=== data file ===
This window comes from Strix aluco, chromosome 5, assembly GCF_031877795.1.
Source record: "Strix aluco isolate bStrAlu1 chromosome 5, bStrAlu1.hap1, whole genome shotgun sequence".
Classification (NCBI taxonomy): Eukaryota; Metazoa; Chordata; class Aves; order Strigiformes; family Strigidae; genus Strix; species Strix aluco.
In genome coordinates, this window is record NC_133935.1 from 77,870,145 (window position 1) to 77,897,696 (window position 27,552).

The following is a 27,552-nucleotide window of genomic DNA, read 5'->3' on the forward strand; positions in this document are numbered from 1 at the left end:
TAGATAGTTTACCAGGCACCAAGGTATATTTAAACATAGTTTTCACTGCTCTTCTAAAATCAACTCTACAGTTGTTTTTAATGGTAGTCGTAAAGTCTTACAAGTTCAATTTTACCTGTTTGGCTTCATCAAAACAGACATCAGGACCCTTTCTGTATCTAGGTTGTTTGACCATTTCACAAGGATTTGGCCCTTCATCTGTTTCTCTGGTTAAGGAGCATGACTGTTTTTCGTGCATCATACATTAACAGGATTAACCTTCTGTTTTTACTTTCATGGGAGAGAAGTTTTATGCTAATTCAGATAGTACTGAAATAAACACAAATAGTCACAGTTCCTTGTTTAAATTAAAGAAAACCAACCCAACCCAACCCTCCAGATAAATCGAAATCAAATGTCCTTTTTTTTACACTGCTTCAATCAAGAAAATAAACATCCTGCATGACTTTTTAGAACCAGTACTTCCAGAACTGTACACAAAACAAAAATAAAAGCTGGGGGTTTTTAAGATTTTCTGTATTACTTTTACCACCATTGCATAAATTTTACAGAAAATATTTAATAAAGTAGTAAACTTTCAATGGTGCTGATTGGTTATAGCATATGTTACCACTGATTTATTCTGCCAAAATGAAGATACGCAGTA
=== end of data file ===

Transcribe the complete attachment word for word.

This window comes from Strix aluco, chromosome 5, assembly GCF_031877795.1.
Source record: "Strix aluco isolate bStrAlu1 chromosome 5, bStrAlu1.hap1, whole genome shotgun sequence".
Classification (NCBI taxonomy): Eukaryota; Metazoa; Chordata; class Aves; order Strigiformes; family Strigidae; genus Strix; species Strix aluco.
In genome coordinates, this window is record NC_133935.1 from 77,870,145 (window position 1) to 77,897,696 (window position 27,552).

The following is a 27,552-nucleotide window of genomic DNA, read 5'->3' on the forward strand; positions in this document are numbered from 1 at the left end:
TAGATAGTTTACCAGGCACCAAGGTATATTTAAACATAGTTTTCACTGCTCTTCTAAAATCAACTCTACAGTTGTTTTTAATGGTAGTCGTAAAGTCTTACAAGTTCAATTTTACCTGTTTGGCTTCATCAAAACAGACATCAGGACCCTTTCTGTATCTAGGTTGTTTGACCATTTCACAAGGATTTGGCCCTTCATCTGTTTCTCTGGTTAAGGAGCATGACTGTTTTTCGTGCATCATACATTAACAGGATTAACCTTCTGTTTTTACTTTCATGGGAGAGAAGTTTTATGCTAATTCAGATAGTACTGAAATAAACACAAATAGTCACAGTTCCTTGTTTAAATTAAAGAAAACCAACCCAACCCAACCCTCCAGATAAATCGAAATCAAATGTCCTTTTTTTTACACTGCTTCAATCAAGAAAATAAACATCCTGCATGACTTTTTAGAACCAGTACTTCCAGAACTGTACACAAAACAAAAATAAAAGCTGGGGGTTTTTAAGATTTTCTGTATTACTTTTACCACCATTGCATAAATTTTACAGAAAATATTTAATAAAGTAGTAAACTTTCAATGGTGCTGATTGGTTATAGCATATGTTACCACTGATTTATTCTGCCAAAATGAAGATACGCAGTA